Earth's Future, Volume 10, Issue 4
- Anthology ID:
- American Geophysical Union (AGU)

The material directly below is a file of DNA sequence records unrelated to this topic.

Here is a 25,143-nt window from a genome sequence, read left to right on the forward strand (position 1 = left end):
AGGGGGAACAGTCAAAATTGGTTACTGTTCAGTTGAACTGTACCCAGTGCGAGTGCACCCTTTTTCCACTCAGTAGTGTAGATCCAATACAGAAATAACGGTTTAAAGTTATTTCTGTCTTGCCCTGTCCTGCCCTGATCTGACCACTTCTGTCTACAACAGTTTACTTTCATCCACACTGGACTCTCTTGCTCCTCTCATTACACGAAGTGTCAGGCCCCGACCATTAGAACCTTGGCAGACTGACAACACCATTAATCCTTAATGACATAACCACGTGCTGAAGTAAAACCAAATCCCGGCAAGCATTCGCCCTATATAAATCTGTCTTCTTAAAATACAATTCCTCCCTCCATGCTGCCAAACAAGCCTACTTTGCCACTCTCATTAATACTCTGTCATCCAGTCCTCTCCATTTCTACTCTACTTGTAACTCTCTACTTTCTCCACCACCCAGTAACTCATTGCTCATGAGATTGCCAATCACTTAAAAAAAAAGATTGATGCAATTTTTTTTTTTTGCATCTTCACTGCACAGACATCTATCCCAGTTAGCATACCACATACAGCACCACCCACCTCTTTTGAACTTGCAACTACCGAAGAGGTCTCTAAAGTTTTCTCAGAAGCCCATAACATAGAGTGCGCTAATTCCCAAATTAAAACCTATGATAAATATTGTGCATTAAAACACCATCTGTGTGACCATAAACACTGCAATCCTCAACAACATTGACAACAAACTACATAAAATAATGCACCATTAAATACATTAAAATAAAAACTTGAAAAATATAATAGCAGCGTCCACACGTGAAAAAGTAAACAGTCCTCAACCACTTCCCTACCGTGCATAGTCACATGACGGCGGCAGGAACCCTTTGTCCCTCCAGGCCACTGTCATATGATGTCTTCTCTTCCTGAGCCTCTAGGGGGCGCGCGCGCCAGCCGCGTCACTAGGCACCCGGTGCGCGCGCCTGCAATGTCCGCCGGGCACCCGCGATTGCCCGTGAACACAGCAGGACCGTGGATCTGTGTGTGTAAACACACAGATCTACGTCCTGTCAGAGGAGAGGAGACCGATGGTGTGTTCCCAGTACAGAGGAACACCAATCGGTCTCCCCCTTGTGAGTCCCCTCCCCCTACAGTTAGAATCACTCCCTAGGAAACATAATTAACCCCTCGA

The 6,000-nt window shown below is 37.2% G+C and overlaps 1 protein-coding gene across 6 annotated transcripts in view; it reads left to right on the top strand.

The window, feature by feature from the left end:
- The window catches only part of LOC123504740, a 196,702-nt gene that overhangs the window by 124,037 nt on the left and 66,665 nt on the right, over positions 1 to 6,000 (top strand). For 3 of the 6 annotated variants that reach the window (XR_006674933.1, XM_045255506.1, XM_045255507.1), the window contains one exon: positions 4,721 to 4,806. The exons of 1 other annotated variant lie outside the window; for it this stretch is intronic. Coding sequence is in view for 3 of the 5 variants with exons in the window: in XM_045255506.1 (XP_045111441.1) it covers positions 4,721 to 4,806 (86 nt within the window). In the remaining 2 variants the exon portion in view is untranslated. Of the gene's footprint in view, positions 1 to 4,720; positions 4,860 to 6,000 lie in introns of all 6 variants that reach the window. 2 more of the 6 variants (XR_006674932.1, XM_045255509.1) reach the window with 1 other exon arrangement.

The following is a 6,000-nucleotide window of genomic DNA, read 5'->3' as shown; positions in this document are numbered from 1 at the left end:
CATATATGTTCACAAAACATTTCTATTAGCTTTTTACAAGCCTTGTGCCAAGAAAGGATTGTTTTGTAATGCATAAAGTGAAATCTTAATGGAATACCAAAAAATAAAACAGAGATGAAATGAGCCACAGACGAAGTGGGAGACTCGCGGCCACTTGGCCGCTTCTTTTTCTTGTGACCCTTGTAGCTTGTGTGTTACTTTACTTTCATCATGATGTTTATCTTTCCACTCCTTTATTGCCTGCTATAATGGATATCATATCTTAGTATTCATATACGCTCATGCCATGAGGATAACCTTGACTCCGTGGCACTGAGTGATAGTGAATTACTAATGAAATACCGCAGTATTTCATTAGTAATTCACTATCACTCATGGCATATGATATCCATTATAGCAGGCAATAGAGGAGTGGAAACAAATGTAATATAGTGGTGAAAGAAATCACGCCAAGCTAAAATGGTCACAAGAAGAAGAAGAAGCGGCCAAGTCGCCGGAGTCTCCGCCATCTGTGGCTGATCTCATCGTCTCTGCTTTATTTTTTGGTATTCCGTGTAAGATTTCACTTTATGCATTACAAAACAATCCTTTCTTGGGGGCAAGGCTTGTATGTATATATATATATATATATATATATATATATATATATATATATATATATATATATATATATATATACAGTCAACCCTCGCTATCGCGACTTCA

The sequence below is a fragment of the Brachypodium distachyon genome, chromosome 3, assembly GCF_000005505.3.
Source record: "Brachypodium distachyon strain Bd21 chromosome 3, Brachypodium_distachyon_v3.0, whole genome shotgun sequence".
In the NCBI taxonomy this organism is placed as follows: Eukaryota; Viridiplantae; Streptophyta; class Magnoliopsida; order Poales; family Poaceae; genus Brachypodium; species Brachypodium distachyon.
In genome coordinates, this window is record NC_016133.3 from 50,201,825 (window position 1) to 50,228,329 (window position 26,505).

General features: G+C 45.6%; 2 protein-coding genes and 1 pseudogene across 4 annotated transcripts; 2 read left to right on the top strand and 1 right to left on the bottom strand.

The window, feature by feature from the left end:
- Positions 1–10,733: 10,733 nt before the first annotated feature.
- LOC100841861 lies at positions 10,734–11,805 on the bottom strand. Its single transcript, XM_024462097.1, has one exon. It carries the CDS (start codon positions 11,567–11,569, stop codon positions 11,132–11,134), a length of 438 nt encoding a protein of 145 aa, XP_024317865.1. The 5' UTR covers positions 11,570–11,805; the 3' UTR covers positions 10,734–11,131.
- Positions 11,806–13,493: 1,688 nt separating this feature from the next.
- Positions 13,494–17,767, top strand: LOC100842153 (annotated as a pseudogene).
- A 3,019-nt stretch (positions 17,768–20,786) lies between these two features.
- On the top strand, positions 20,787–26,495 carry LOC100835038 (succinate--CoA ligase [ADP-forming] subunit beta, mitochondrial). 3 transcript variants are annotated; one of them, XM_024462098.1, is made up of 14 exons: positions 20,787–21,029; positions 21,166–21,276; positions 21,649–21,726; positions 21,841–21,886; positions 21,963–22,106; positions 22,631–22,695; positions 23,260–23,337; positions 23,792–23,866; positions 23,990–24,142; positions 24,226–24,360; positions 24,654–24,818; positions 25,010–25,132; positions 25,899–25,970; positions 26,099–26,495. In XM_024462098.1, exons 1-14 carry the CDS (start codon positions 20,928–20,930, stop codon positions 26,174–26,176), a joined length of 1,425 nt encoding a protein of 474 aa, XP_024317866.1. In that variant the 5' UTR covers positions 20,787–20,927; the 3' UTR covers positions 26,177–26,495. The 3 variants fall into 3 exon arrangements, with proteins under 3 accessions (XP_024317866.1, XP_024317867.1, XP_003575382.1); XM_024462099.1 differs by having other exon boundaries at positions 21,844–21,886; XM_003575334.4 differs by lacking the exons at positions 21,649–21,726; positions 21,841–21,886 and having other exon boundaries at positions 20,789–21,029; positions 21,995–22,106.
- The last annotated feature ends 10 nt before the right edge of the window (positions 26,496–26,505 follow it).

Wildfire occurrence and severity is predicted to increase in the upcoming decades with severe negative impacts on human societies. The impacts of upwind wildfire activity on glacier melt, a critical source of freshwater for downstream environments, were investigated through analysis of field and remote sensing observations and modeling experiments for the 2015–2020 melt seasons at the well-instrumented Athabasca Glacier in the Canadian Rockies. Upwind wildfire activity influenced surface glacier melt through both a decrease in the surface albedo from deposition of soot on the glacier and through the impact of smoke on atmospheric conditions above the glacier. Athabasca Glacier on-ice weather station observations show days with dense smoke were warmer than clear, non-smoky days, and sustained a reduction in surface shortwave irradiance of 103 W m−2 during peak shortwave irradiance and an increase in longwave irradiance of 10 W m−2, producing an average 15 W m−2 decrease in net radiation. Albedo observed on-ice gradually decreased after the wildfires started, from a summer average of 0.29 in 2015 before the wildfires to as low as 0.16 in 2018 after extensive wildfires and remained low for two more melt seasons without substantial upwind wildfires. Reduced all-wave irradiance partly compensated for the increase in melt due to lowered albedo in those seasons when smoke was detected above Athabasca Glacier. In melt seasons without smoke, the suppressed albedo increased melt by slightly more than 10% compared to the simulations without fire-impacted albedo, increasing melt by 0.42 m. w.e. in 2019 and 0.37 m. w.e. in 2020.